Family Travel Gets Adventurous.

Forget the tan, the bucket of markers in the kids’ club and the souvenir shot of Katelyn kitted out as carrot-topped Anne of Green Gables.

These days, families want to experience something more than all-inclusive resorts and the cruise-ship buffet. They want a multi-day horseback ride or adventure camp, to sleep in a tipi, climb a mountain or try a dinosaur dig—adventures that can make the time together meaningful.

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“Next to adventure travel, the family sector is the fastest-growing segment in the industry,” says Mona Hamouly, spokeswoman for American Express Travel, referring to a recent report on family travel trends. “Family trips tend to be less expensive than ornate, romantic vacations, and in these economic times, people are looking for value—more than ever. Vacation home rentals and villas that offer multigenerational families a “home away from home” experience while on vacation will continue to gain popularity.”

And families want more genuine, nature-based, cultural and learning excursions, says Leo Salazar, vice-president of public relations for Ypartnership/Yankelovich, the agency behind the 2008 National Leisure Travel MONITOR.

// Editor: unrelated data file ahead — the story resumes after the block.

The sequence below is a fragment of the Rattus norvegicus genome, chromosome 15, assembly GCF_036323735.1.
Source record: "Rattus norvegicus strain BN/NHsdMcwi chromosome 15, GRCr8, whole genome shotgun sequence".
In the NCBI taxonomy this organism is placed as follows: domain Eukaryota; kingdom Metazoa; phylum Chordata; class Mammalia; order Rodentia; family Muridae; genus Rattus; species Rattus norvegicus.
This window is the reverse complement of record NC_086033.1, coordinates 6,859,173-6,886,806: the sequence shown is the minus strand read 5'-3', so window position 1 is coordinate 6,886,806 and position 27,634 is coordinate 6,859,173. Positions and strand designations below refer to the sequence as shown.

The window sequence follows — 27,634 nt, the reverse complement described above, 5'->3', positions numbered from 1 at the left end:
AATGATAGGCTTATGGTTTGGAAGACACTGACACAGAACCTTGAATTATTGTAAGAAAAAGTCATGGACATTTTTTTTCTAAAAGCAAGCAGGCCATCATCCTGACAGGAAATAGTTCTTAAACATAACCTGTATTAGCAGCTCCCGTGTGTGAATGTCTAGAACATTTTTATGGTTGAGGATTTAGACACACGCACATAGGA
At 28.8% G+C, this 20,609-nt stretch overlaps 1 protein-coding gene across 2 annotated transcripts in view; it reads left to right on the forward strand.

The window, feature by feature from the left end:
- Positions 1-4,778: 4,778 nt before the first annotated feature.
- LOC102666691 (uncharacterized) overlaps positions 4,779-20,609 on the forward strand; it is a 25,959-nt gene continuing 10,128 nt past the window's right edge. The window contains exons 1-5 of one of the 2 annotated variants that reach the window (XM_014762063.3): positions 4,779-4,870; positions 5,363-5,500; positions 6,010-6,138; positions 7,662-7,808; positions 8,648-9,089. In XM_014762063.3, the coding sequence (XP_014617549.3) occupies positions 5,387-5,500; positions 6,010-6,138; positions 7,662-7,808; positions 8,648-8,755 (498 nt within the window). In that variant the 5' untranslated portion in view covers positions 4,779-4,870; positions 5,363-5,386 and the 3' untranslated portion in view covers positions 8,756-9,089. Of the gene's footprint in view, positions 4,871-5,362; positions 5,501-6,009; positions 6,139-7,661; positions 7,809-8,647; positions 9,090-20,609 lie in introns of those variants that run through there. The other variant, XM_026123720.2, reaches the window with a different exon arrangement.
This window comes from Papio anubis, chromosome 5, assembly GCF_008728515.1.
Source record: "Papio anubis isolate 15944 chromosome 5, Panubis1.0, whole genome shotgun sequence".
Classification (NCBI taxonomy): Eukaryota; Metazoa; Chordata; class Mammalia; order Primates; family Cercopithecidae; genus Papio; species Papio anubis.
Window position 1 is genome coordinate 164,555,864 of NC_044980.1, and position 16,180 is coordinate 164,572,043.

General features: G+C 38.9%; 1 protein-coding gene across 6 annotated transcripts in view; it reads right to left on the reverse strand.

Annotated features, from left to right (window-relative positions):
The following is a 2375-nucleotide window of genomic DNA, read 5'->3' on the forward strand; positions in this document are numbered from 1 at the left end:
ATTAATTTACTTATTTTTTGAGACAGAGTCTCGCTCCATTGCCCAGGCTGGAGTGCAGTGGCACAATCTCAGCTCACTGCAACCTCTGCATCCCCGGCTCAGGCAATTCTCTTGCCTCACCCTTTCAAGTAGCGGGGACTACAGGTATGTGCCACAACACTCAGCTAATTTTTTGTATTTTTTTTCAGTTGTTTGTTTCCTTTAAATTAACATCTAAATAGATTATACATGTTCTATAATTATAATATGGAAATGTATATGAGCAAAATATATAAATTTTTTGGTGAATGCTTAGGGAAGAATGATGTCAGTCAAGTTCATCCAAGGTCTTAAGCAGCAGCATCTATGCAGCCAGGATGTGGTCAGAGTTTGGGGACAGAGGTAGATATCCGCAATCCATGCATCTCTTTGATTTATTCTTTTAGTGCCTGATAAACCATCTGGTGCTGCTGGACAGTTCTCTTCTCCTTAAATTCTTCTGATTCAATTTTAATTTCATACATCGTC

“Ones that make lasting potent memories,” Salazar says. He attributes this in part to baby boomers who have the means to travel “coupled with a strong interest in bonding more deeply with families.”

In our turbo-charged culture where two-income households, 60-hour work weeks, fast food and smart phones have become the norm, my family’s favourite holidays are the ones where we ditch all the mod-cons of our daily lives.

Reconnecting with grandparents, we’ve rented cottages in Ontario and Quebec, celebrated multigenerational milestones at swank places like the Outlook cabin at The Fairmont Jasper Park Lodge in Alberta, gone houseboating on Shuswap Lake, BC, surfed on Long Beach in Tofino, BC and even howled with wolves at the Northern Lights Wildlife Wolf Centre near Golden, BC.

I asked my son recently what he loves most about summer in Canada.

“Sitting on the end of a dock, listening for loons, with a s’more in my mouth,” he said.

When gooey marshmallows and the trill of a loon become “events” to a 12-year-old, you know you’re in the right place.

by Debra Cummings, courtesy of the Canadian Tourism Commission.

 

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